I totally love this problem, because there is SO MUCH TO TALK ABOUT here!  There is no doubt in my mind fifth grade students struggled with this one.  For one thing, it falls, right smack dab in the middle of a lesson on multiplying fractions, but... is this a multiplication problem?  Let's have a look at each part.

Gwen is 7/8 of the way through a race.  It is important students recognize that means Gwen is almost finished with her race.  It's an essential piece of information, and it needs to be understood.

Next, we learn that he family was cheering for her when she was 2/3 of the way through the race.  It is important for students to know what that means as well.  At 2/3 of the race, is Gwen almost finished?  Is it as close to the finish as 7/8?

Each of the above two pieces of information could be discussed in a turn-and-talk.  It's likely many students will assume this is a multiplication problem (because of the theme of the lesson), so they need to be given the opportunity to justify that, to prove that the operation is multiplication.  They won't be able to, because it is a subtraction problem.

Through meaningful discourse, students should be able to explore the information given to realize what is being asked.  First we are given one value, 7/8 of the whole (of the race), and then we are given another value, 2/3 of the whole (of the race) and we are asked to identify how much of the whole (of the race) is in the difference (the distance between 2/3 of the race and 7/8 of the race).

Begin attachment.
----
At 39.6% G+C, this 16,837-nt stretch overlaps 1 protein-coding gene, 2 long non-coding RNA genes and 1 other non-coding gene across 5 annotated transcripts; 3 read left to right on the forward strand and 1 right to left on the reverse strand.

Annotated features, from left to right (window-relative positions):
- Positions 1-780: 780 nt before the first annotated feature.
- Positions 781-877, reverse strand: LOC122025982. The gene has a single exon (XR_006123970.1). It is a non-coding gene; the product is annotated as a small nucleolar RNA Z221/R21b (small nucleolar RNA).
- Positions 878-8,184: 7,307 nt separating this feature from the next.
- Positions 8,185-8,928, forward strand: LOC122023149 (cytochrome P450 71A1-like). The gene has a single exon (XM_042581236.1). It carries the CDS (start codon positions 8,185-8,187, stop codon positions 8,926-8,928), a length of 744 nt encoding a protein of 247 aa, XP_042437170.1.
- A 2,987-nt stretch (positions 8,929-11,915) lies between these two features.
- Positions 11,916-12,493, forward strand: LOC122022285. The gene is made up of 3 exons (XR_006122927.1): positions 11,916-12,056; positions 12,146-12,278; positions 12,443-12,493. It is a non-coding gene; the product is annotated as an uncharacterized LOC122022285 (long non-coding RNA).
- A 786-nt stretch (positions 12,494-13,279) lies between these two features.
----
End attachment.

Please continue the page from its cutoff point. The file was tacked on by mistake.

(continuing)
So the number model is: 7/8 - 2/3 = X.

The key here is the meaningful conversations, the discourse we want our young friends to experience so we can allow them to form their understanding of the problem.  Encourage debate with problems like these; see if students can justify or prove why they chose the operation they chose.

Fractions are really hard for children to grasp, especially for those who have not become fluent and automatic with multiplication, and/or have not mastered the concept of division.   It is essential they have these conversations to build their conceptual understanding of what fractions are, and what happens when we add them, subtract them, multiply them and divide them.

We need to do what we can to avoid those fraction immersion blues that come in March and April.  It affects students when they are struggling with understanding fractions, and then things just progress too fast.  It seems like one minute they were identifying fractions on a number line, and the next they were dividing mixed numbers.  The fraction immersion blues affects teachers when they find themselves having to explain fractions to frustrated learners a lot, and having to watch their students suffer through the pain of doing math they don't understand for weeks at a time.

Allowing maximum time for students to collaborate and communicate their thinking around fractions is essential this time of year.

Make room for more collaborative work and meaningful math talk by jigsawing journal activities and spot-checking their journal work and math boxes as they work on them.  And let me know if there are ways I can help.